Together, but worlds apart

Sahiwal, Pakistan - The X-ray machine at the Christian Hospital here is emblazoned with a USAID sticker to promote the US government's donation of top-of-the-line medical equipment. So is the blood bank refrigerator, the auditorium for medical lectures, and the radiology computer -- all sparkling new messages of help for the people of Pakistan, a crucial ally in the war on terrorism.

With a cleanliness and order that are in stark contrast to the crowded and filthy municipal hospital across town, the Christian Hospital, run by the Christian group World Witness with US government assistance, seems an easy choice for the nearly all-Muslim community it offers to serve. The public hospital is understaffed and underequipped, with patients slumped in dirty hallways and anxious parents holding crying, sickly babies awaiting a doctor's attention.

But like many Christian facilities in this Muslim nation, the Christian Hospital is an entity apart. It cares for 14,000 to 15,000 patients a year, compared with 1 million at the municipal hospital, and the neediest patients say they can't afford the few dollars for admission and a few blood tests.

Only a dozen or so patients sat in the waiting room during a recent visit, their traditional Muslim dress looking out of place in a facility with tile crosses in the walls and a New England-style chapel in the courtyard.

A rifle-carrying guard patrols the entrance -- a grim sign of the danger Christian groups face in a nation whose citizens believe their Muslim faith and brethren around the world are under attack by the largely Christian West.

Christian groups are running health care, education, and disaster relief in many Muslim nations, and USAID has awarded about $53 million from 2001-05 to fund projects by Christians in Pakistan, Indonesia, and Afghanistan alone. Both the aid organizations and the US government hope the projects will sow good will in a region growing increasingly wary of the West.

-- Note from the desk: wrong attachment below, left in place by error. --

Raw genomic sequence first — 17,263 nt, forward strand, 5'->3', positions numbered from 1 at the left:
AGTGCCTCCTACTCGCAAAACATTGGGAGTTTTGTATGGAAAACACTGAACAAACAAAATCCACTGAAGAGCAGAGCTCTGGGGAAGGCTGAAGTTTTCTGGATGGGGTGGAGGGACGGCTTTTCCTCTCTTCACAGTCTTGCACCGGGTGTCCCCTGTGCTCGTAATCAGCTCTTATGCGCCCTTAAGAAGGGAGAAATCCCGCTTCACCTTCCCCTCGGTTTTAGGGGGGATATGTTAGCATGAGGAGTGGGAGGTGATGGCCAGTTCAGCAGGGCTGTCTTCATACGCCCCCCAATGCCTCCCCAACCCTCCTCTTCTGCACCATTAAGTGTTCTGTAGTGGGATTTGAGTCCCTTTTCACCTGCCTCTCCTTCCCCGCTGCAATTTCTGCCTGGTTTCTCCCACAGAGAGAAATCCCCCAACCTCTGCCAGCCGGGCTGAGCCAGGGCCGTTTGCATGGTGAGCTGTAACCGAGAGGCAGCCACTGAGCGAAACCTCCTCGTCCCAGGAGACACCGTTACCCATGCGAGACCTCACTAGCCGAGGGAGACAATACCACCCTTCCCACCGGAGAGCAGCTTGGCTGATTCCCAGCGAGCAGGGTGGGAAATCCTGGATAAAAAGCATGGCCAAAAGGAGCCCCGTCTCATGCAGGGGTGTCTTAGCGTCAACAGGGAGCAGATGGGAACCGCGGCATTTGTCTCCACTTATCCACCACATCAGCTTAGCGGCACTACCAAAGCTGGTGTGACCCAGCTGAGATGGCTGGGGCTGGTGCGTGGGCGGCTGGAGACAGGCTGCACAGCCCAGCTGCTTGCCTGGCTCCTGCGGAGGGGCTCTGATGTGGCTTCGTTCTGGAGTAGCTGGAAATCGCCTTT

But the war in Iraq and the detention of Muslims at Guantanamo Bay have greatly angered Muslims, and residents are finding it hard to separate the policies they vehemently oppose from the activities of Christian aid groups, said local Islamic leaders.

``People hate America as a whole. People in general think the West, and Bush especially, have a double standard for Muslims. They are killing Muslims," said Ameer-Ul-Azim , secretary of the Jama'at-e-Islami party in Lahore. ``It can come to the point where it can affect the relationship between the Muslim community and the Christian community."

Fighting terror with Christ

While Christian Hospital officials insist they are there to heal, not to proselytize, World Witness's own literature suggests that part of its mission is to spread Christianity.

A brochure for the hospital says ``The Jesus Film" ``is shown to all patients," and goes on to say that ``the hospital and staff feel that through Christ, terrorism will be eliminated in this part of the world," a phrase that offended Muslim leaders who say Islam is about peace, and not violence.

``If I am given such a message, I ask, `Why are you spreading hatred among human beings? What is your agenda?' " said Abdul Rauf Farooqi , a Lahore-based member of the board of the National Religious Schools Council.

Christian groups say that view is mistaken. The Rev. Frank van Dalen , World Witness's executive director, said ``The Jesus Film" is only shown in the waiting room, and not constantly. He winced when he was shown the brochure's reference to eliminating terrorism through Christ.

``That's a dumb thing to say. It doesn't work that way," he said.

Still, critics say, the Bush administration's special efforts to reach out to faith-based providers, the vast majority of whom are Christian, almost can't help but raise suspicions in Muslim countries.